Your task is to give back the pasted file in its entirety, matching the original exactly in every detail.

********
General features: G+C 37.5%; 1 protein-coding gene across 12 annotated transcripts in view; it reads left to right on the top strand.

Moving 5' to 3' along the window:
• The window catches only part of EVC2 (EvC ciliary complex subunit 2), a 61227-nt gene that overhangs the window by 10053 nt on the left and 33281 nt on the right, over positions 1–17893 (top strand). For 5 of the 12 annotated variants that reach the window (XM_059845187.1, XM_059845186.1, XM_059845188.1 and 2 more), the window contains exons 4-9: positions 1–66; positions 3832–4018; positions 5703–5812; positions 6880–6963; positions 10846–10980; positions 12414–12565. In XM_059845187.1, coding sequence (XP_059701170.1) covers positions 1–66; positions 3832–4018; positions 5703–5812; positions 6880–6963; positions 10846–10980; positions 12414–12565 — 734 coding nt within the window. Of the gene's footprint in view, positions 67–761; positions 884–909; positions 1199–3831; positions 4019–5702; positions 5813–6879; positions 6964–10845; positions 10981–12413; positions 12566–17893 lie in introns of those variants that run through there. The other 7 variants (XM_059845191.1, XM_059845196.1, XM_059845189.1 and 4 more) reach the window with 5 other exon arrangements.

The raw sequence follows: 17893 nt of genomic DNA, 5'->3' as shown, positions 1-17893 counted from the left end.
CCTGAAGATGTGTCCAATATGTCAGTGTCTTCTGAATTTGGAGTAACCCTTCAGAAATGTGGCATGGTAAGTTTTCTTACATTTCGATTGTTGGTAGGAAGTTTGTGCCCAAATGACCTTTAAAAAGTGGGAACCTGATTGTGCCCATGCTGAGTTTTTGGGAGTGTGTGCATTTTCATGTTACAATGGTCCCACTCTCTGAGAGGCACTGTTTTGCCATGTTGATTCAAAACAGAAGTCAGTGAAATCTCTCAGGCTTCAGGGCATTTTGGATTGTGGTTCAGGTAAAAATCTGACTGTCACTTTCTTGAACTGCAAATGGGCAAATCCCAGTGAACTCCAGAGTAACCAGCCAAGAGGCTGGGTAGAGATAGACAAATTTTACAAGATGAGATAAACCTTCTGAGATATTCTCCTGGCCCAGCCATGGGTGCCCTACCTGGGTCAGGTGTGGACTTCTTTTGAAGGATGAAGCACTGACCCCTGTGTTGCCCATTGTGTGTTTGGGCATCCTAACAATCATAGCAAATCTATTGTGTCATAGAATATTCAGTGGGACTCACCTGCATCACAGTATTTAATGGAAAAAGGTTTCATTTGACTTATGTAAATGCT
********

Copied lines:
General features: G+C 37.5%; 1 protein-coding gene across 12 annotated transcripts in view; it reads left to right on the top strand.

Moving 5' to 3' along the window:
• The window catches only part of EVC2 (EvC ciliary complex subunit 2), a 61227-nt gene that overhangs the window by 10053 nt on the left and 33281 nt on the right, over positions 1–17893 (top strand). For 5 of the 12 annotated variants that reach the window (XM_059845187.1, XM_059845186.1, XM_059845188.1 and 2 more), the window contains exons 4-9: positions 1–66; positions 3832–4018; positions 5703–5812; positions 6880–6963; positions 10846–10980; positions 12414–12565. In XM_059845187.1, coding sequence (XP_059701170.1) covers positions 1–66; positions 3832–4018; positions 5703–5812; positions 6880–6963; positions 10846–10980; positions 12414–12565 — 734 coding nt within the window. Of the gene's footprint in view, positions 67–761; positions 884–909; positions 1199–3831; positions 4019–5702; positions 5813–6879; positions 6964–10845; positions 10981–12413; positions 12566–17893 lie in introns of those variants that run through there. The other 7 variants (XM_059845191.1, XM_059845196.1, XM_059845189.1 and 4 more) reach the window with 5 other exon arrangements.

The raw sequence follows: 17893 nt of genomic DNA, 5'->3' as shown, positions 1-17893 counted from the left end.
CCTGAAGATGTGTCCAATATGTCAGTGTCTTCTGAATTTGGAGTAACCCTTCAGAAATGTGGCATGGTAAGTTTTCTTACATTTCGATTGTTGGTAGGAAGTTTGTGCCCAAATGACCTTTAAAAAGTGGGAACCTGATTGTGCCCATGCTGAGTTTTTGGGAGTGTGTGCATTTTCATGTTACAATGGTCCCACTCTCTGAGAGGCACTGTTTTGCCATGTTGATTCAAAACAGAAGTCAGTGAAATCTCTCAGGCTTCAGGGCATTTTGGATTGTGGTTCAGGTAAAAATCTGACTGTCACTTTCTTGAACTGCAAATGGGCAAATCCCAGTGAACTCCAGAGTAACCAGCCAAGAGGCTGGGTAGAGATAGACAAATTTTACAAGATGAGATAAACCTTCTGAGATATTCTCCTGGCCCAGCCATGGGTGCCCTACCTGGGTCAGGTGTGGACTTCTTTTGAAGGATGAAGCACTGACCCCTGTGTTGCCCATTGTGTGTTTGGGCATCCTAACAATCATAGCAAATCTATTGTGTCATAGAATATTCAGTGGGACTCACCTGCATCACAGTATTTAATGGAAAAAGGTTTCATTTGACTTATGTAAATGCT